ODUS Communications Fellow Jalen Salmon ’23 brings us a report on the efforts of the Senior Class to connect their classmates while supporting establishments that help make up the fabric of the Princeton community.
The disconnect from the Princeton University community felt by the student body is not solely a product of the separation of students from their peers, university facilities, and services, but also a separation from the local businesses that service the region. In an effort to mitigate this, the senior Class Government has begun an initiative called “Taste of Campus” that aims to bring an aspect of campus home to students by partnering with local businesses including, Small World Coffee, Jammin' Crepes, LiLLiPiES Bakery, Olives, and The Bent Spoon.
To learn more about this initiative I spoke with Arielle Mindel ’21, secretary of the 2021 class government who gave me a more detailed explanation of how the initiative is functioning. Arielle explained that this is one of the many initiatives that the class government has organized to “reach a virtual audience while still connecting us in some way.” Arielle went on to explain that the initiative will send packages to students containing a t-shirt, a small food item from the business, a 2021 sticker, a Nassau Street coloring page, as well as a small letter from the glass government commenting on how the students are missed by the community. The initiative provides support, through class government funding, to the local businesses in these difficult times for the service industry and also reminds students that they are still connected to the broader Princeton community.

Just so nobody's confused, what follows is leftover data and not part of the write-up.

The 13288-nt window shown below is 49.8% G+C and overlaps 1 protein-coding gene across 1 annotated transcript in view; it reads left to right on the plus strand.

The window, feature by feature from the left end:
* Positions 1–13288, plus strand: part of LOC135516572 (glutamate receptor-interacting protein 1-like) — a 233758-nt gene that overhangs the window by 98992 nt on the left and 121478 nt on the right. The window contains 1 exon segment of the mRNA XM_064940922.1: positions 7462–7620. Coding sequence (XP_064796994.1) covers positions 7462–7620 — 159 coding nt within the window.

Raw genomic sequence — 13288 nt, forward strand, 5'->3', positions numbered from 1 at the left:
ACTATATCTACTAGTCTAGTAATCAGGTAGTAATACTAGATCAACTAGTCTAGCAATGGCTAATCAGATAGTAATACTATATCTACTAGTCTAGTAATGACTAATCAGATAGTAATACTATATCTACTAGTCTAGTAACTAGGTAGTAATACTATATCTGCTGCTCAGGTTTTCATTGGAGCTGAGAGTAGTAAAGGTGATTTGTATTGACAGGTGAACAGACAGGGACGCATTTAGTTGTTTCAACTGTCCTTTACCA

The partnership between the class and local businesses is not an entirely foreign concept for the class government, as it was not uncommon for local businesses to cater University events, host families, and serve as regular lunch or weekend treats but it takes on a new meaning in the context of the current situation. As businesses face the unique difficulties of operating during this pandemic, the broad support of the community, including a significant portion of the University community that may not be present shows a high degree of solidarity between both parties. Arielle described the balancing act of the partnership between the class government and the partnered businesses, not only trying their best to remind students of their connection to the University community, but also trying their best to support these businesses through the difficulties of our current situation.
In my discussion with Arielle, I was told about the unique challenges of organization in a remote environment, including the increased hurdles of communication between the businesses being partnered, such as being unable to just walk into the business and talk to workers, managers and owners, and instead having to organize through more formal means like e-mail and Zoom. with as well as difficulties in communication between those organizing the initiative.
The packages were scheduled to arrive during Thanksgiving break, bringing a taste of Princeton into students homes. Arielle explained that the class government hopes that packages remind the community that even though they may be unable to meet with each other in person a community exists both from student to student, but also between each student and the wider community of Princeton. As the first semester of the academic year approaches its conclusion this initiative serves as a pleasant reminder to the senior class of the close bond shared by students and the Princeton community at large.